Saur and Veolia again condemned for reductions in water flow
Veolia was convicted for reducing the water supply in two dwellings
The Veolia and Saur groups were again convicted for reducing the water supply to two dwellings, a practice that has been repeatedly considered illegal by the courts, according to judicial decisions that AFP was able to consult.
In a first case, Saur was sentenced on 17 August to an overall fine of 9,000 euros, including 5,000 euros in respect of non-pecuniary damage, for reducing the flow of water in a client’s dwelling for more than 14 months between February 2016 and May 2017, according to the decision of the Tribunal de Grande Instance of Nanterre.
Veolia was sentenced in mid-June by the District Court of Lens to a fine of 4,000 euros for reducing a client’s water flow for almost 4 months between February and May.
However, since a law of 2013 (Brottes law), and its decree of application of February 2014, water cuts are prohibited in a main residence, whatever the financial situation of the customers concerned.
Moreover, in previous cases the courts have extended this prohibition to reductions in throughput, considering that they have the same consequences as a disruption by depriving the inhabitants of the normal use of water, housing is described as decent.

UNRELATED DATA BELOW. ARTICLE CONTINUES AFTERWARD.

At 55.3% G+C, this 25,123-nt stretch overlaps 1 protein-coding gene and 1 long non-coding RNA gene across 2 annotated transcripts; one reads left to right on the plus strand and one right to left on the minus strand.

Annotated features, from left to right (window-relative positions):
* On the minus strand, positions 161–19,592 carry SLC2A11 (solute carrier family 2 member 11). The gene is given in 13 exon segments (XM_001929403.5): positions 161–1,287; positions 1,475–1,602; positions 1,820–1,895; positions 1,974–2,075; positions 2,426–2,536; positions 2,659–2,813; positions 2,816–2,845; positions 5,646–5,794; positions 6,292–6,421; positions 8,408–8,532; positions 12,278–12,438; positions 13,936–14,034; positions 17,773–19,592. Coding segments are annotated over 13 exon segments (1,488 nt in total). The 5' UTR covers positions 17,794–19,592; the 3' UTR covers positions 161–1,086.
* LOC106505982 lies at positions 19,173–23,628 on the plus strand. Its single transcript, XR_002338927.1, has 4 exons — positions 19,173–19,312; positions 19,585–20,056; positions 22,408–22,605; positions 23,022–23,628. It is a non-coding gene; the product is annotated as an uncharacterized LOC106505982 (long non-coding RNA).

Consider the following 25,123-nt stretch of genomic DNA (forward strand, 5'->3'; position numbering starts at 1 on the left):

The reduction in flow is achieved by installing a “lens” on the water pipe, a device that limits the diameter of the branch of the affected subscribers.
It is not the first time that Saur and Veolia are condemned for this practice.
“It is high time that the multinationals (…) cease these practices (…) We will continue as much as necessary to sue the multinational water companies for their illegal actions,” said Emmanuel Poilane, de France Libertés, an association that fights against water cuts.
“The practice of debit reduction, which was subject to different interpretations of the Brottes Act, was clarified by a decision of the Nimes Court of Appeal of 9 February 2017” and “it has been clearly stated that no further action will be taken to reductions in throughput, “Veolia responded.
When questioned, Saur also took note of the previous court rulings and decided “no longer to practice lentilage practices”.
However, the group considers that the question of the means given to providers to recover the arrears of people with the means to pay their bills arises and that the systems of identification of the precarious people are not sufficiently effective.